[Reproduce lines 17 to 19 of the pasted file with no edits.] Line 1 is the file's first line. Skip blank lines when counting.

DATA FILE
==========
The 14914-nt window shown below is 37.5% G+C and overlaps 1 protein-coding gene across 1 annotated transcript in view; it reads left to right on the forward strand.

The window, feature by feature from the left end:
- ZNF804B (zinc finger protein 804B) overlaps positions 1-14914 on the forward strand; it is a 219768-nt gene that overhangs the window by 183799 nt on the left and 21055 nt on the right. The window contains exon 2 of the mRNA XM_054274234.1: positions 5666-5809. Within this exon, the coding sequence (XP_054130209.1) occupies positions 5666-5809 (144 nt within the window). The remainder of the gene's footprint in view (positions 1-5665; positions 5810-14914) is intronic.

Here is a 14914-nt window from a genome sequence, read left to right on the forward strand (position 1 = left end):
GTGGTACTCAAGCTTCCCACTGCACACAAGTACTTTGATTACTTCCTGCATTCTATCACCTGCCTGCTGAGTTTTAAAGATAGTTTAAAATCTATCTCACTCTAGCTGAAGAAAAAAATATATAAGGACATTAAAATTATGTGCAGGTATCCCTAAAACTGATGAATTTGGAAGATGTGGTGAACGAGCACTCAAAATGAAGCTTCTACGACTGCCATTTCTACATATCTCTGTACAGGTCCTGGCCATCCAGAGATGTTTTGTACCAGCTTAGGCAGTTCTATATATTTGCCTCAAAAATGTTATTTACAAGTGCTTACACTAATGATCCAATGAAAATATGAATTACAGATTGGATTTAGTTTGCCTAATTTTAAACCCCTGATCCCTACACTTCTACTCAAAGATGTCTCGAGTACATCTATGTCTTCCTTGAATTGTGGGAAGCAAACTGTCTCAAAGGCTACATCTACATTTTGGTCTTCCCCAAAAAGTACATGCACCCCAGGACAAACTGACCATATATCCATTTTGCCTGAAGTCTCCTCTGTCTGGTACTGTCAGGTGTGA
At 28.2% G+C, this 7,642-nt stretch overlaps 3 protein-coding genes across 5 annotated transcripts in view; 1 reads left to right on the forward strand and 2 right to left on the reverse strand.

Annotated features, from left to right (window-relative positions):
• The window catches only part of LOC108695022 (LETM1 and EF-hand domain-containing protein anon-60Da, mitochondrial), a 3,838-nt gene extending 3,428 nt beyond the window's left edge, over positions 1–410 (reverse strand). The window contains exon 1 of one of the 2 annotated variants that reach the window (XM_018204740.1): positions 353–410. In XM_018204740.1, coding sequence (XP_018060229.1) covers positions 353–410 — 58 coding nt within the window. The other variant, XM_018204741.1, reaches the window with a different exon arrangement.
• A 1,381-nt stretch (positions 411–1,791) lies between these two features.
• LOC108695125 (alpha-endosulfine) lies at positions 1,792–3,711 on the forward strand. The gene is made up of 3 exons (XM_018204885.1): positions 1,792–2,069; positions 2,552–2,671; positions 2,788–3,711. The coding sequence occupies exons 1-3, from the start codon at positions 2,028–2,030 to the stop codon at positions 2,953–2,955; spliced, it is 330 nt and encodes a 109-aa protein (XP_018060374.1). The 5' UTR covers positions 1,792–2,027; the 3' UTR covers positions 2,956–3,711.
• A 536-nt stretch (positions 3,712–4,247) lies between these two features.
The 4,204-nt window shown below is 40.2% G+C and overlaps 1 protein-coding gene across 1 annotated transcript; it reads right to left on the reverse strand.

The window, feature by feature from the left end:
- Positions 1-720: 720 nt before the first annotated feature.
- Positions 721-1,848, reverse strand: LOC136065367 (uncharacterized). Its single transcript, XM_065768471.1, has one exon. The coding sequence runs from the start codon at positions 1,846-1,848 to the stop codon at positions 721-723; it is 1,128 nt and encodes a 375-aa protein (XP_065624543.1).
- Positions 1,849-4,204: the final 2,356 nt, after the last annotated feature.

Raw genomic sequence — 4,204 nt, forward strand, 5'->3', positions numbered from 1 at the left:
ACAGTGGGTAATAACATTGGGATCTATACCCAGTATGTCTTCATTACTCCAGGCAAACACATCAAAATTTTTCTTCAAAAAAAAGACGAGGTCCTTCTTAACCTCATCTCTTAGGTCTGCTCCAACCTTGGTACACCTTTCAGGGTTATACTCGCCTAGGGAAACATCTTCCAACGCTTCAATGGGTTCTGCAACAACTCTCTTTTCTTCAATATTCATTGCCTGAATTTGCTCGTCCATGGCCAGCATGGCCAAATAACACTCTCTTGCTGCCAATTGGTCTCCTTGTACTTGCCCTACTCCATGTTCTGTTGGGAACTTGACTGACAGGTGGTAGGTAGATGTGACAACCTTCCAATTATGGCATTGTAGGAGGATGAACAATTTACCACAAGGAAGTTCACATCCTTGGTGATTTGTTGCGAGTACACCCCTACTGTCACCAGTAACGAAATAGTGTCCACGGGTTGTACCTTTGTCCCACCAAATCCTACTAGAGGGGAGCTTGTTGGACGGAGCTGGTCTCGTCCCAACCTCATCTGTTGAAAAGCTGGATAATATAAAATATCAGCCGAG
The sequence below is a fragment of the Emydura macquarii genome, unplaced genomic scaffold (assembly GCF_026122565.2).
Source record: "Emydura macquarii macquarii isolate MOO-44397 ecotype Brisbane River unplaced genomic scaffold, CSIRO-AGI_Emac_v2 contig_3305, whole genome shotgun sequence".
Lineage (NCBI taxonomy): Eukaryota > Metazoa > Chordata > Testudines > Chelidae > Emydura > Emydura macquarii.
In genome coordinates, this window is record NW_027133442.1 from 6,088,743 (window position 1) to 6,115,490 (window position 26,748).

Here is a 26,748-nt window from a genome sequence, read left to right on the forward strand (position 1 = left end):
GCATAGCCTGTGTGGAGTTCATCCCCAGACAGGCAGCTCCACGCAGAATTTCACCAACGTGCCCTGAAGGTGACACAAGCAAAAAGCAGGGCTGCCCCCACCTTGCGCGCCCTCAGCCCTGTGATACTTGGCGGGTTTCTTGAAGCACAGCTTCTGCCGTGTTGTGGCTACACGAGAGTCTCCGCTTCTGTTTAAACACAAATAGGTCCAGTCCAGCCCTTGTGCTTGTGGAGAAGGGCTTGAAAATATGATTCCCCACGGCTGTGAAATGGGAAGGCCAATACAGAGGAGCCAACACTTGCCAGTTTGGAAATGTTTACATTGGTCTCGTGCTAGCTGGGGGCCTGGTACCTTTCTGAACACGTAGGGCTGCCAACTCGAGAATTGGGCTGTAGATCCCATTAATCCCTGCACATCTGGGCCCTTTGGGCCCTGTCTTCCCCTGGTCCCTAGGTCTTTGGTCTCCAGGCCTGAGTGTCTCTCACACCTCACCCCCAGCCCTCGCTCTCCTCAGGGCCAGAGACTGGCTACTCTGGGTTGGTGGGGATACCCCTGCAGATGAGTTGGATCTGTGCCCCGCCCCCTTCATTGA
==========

Raw genomic sequence — 4,204 nt, forward strand, 5'->3', positions numbered from 1 at the left:
ACAGTGGGTAATAACATTGGGATCTATACCCAGTATGTCTTCATTACTCCAGGCAAACACATCAAAATTTTTCTTCAAAAAAAAGACGAGGTCCTTCTTAACCTCATCTCTTAGGTCTGCTCCAACCTTGGTACACCTTTCAGGGTTATACTCGCCTAGGGAAACATCTTCCAACGCTTCAATGGGTTCTGCAACAACTCTCTTTTCTTCAATATTCATTGCCTGAATTTGCTCGTCCATGGCCAGCATGGCCAAATAACACTCTCTTGCTGCCAATTGGTCTCCTTGTACTTGCCCTACTCCATGTTCTGTTGGGAACTTGACTGACAGGTGGTAGGTAGATGTGACAACCTTCCAATTATGGCATTGTAGGAGGATGAACAATTTACCACAAGGAAGTTCACATCCTTGGTGATTTGTTGCGAGTACACCCCTACTGTCACCAGTAACGAAATAGTGTCCACGGGTTGTACCTTTGTCCCACCAAATCCTACTAGAGGGGAGCTTGTTGGACGGAGCTGGTCTCGTCCCAACCTCATCTGTTGAAAAGCTGGATAATATAAAATATCAGCCGAG
The sequence below is a fragment of the Emydura macquarii genome, unplaced genomic scaffold (assembly GCF_026122565.2).